The ridges on the nails may simply be a sign of aging, vitamin deficiency or dehydration, or the result of a skin condition such as dry skin or eczema. But in some cases, the ridges can signal something more serious. According to Dr. Ross Perry of the chain of skin clinics Cosmetics, slight peaks are normal and may develop during the aging process, such as when cell growth slows down and declines, so with age it may not be unusual for this to happen.
He continued, “Nutritional factors such as vitamin deficiencies such as vitamin A, or if your body is low in protein or calcium, you may notice peaks.
“Severe iron deficiency could also create ridges and other changes on the nails.”
But he warned that if the ridges are accompanied by discoloration, it may be caused by a health problem and you may need to see a doctor.
Dr Perry also advised: “Severe and deep ridges, although rare, could be a symptom of a more serious illness such as kidney disease and would require medical tests to determine the cause.
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“Diabetes could also be the underlying health reason. “
Nail trauma can also cause blemishes such as ridges, so it is advisable to never pluck your nails.
But Dr Perry recommends, “If you experience sudden changes in your fingernails, it is always advisable to see a doctor. “
So what is the difference between vertical and horizontal ridges on nails?
Dr Anita Takwale, consulting dermatologist and specialist in hair and nail disorders at Strata clinics, details the vertical ridges.
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She explained, “The longitudinal ridges on the nails if they occur on the thumbs could be due to trauma to the nail folds like habit-tic which is the most common problem.
“Other causes associated with skin changes along the fingertips or the rest of the skin could be secondary to inflammatory disorders like eczema or psoriasis or infections like paronychia which can produce transverse ridges.”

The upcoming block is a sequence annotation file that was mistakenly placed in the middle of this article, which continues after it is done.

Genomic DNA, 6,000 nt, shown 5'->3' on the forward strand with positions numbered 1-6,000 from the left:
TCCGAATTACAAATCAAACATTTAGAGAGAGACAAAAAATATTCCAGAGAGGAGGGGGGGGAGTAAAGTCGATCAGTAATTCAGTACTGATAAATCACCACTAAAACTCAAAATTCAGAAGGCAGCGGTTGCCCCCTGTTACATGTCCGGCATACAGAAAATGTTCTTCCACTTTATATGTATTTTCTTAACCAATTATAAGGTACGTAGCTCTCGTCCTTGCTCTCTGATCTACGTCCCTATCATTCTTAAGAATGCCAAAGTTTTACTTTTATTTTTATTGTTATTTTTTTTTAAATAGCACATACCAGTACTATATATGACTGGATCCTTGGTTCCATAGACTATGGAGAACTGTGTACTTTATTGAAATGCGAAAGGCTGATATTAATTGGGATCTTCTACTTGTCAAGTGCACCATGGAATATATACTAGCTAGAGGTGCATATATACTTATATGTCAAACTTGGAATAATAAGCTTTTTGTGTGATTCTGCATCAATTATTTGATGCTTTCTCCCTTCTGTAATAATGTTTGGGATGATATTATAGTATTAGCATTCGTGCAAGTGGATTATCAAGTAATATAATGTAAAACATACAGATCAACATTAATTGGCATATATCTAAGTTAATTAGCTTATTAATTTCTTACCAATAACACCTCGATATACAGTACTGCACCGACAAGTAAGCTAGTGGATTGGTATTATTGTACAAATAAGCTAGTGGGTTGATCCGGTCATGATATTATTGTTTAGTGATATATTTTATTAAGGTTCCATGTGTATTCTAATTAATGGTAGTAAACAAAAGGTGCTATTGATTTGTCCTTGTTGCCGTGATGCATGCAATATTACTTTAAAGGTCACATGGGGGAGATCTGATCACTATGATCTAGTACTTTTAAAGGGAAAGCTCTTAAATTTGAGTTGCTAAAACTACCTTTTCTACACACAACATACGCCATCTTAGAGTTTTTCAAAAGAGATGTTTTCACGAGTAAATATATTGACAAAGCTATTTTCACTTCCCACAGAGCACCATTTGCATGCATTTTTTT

Horizontal ridges on the nails are sometimes referred to as Beau’s lines.
The condition was named by a French physician, Joseph Honoré Simon Beau, who first described it in 1846.
Mayo Clinic says, “Beau’s lines are indentations that run through the fingernails.
“Indentations can appear when growth in the area under the cuticle is interrupted by injury or serious illness.
“Conditions associated with Beau’s lines include uncontrolled diabetes and peripheral vascular disease, as well as diseases associated with high fever, such as scarlet fever, measles, mumps and pneumonia.
“Beau’s lines can also be a sign of zinc deficiency.”
Parallel white lines running across the nail could be a sign of low protein in the blood, according to Roxane Bakker, registered dietitian and head of nutrition at www.vitl.com.
She said: “If you notice them, contact your GP as soon as possible and monitor your protein intake.”
She added, “White spots on your nails are actually quite common and there can be a number of reasons why they can appear.
“Most white spots on your nails are harmless and shouldn’t be a cause for concern. “